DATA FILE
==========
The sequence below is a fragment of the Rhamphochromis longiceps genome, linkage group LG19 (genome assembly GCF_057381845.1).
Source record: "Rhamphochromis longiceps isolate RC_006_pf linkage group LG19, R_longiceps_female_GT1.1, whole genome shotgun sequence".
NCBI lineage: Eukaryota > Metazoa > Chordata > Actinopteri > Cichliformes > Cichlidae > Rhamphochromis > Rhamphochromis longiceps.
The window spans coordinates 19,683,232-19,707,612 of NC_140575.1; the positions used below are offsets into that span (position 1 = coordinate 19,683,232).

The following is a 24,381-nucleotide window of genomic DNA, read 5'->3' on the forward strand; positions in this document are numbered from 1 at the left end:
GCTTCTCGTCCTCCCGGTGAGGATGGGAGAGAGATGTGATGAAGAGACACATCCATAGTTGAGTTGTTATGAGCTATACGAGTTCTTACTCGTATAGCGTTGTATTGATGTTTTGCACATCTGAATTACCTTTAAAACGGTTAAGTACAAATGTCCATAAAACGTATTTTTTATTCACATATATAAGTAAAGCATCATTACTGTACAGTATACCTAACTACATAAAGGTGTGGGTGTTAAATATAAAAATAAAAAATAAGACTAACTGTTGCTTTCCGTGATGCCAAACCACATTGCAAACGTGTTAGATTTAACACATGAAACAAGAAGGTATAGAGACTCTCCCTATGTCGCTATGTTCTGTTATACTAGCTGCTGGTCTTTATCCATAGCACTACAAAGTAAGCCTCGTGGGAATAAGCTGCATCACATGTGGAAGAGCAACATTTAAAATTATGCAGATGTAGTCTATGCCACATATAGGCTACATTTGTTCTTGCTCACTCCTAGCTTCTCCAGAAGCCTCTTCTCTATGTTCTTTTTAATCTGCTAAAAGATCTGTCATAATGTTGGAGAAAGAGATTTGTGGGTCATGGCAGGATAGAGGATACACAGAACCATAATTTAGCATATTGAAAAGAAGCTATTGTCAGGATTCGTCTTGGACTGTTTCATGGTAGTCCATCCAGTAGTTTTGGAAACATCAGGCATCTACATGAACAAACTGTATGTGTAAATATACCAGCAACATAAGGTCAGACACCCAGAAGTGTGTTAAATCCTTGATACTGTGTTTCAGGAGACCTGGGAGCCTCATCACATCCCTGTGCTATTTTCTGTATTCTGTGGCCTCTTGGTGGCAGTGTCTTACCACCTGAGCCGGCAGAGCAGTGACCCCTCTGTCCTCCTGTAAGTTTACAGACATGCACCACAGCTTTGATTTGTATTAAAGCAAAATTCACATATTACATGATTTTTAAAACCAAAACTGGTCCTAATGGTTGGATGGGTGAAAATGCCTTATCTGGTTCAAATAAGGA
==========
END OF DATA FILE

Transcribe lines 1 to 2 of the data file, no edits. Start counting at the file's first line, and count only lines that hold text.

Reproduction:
The sequence below is a fragment of the Rhamphochromis longiceps genome, linkage group LG19 (genome assembly GCF_057381845.1).
Source record: "Rhamphochromis longiceps isolate RC_006_pf linkage group LG19, R_longiceps_female_GT1.1, whole genome shotgun sequence".